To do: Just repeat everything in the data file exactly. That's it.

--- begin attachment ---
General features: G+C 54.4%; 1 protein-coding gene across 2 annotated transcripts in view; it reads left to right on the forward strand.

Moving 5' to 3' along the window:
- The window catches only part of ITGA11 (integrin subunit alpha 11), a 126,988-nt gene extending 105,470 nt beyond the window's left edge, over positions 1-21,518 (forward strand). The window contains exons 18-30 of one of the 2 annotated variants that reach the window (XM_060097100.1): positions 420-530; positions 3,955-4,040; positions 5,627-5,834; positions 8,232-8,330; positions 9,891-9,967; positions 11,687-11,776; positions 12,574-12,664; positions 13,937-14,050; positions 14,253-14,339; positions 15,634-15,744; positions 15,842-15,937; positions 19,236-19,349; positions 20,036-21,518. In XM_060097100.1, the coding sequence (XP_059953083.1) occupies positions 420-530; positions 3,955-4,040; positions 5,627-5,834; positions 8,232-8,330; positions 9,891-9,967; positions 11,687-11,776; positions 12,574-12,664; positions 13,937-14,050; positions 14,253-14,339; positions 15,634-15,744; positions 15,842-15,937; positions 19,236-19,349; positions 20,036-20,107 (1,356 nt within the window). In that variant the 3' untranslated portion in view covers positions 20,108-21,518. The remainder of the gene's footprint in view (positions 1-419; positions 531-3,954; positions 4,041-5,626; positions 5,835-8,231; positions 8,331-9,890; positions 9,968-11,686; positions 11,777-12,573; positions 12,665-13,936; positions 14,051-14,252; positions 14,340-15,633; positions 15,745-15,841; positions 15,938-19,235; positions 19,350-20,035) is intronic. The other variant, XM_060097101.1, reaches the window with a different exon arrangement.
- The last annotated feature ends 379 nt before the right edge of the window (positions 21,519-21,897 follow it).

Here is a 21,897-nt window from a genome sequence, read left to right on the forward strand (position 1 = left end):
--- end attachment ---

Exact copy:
General features: G+C 54.4%; 1 protein-coding gene across 2 annotated transcripts in view; it reads left to right on the forward strand.

Moving 5' to 3' along the window:
- The window catches only part of ITGA11 (integrin subunit alpha 11), a 126,988-nt gene extending 105,470 nt beyond the window's left edge, over positions 1-21,518 (forward strand). The window contains exons 18-30 of one of the 2 annotated variants that reach the window (XM_060097100.1): positions 420-530; positions 3,955-4,040; positions 5,627-5,834; positions 8,232-8,330; positions 9,891-9,967; positions 11,687-11,776; positions 12,574-12,664; positions 13,937-14,050; positions 14,253-14,339; positions 15,634-15,744; positions 15,842-15,937; positions 19,236-19,349; positions 20,036-21,518. In XM_060097100.1, the coding sequence (XP_059953083.1) occupies positions 420-530; positions 3,955-4,040; positions 5,627-5,834; positions 8,232-8,330; positions 9,891-9,967; positions 11,687-11,776; positions 12,574-12,664; positions 13,937-14,050; positions 14,253-14,339; positions 15,634-15,744; positions 15,842-15,937; positions 19,236-19,349; positions 20,036-20,107 (1,356 nt within the window). In that variant the 3' untranslated portion in view covers positions 20,108-21,518. The remainder of the gene's footprint in view (positions 1-419; positions 531-3,954; positions 4,041-5,626; positions 5,835-8,231; positions 8,331-9,890; positions 9,968-11,686; positions 11,777-12,573; positions 12,665-13,936; positions 14,051-14,252; positions 14,340-15,633; positions 15,745-15,841; positions 15,938-19,235; positions 19,350-20,035) is intronic. The other variant, XM_060097101.1, reaches the window with a different exon arrangement.
- The last annotated feature ends 379 nt before the right edge of the window (positions 21,519-21,897 follow it).

Here is a 21,897-nt window from a genome sequence, read left to right on the forward strand (position 1 = left end):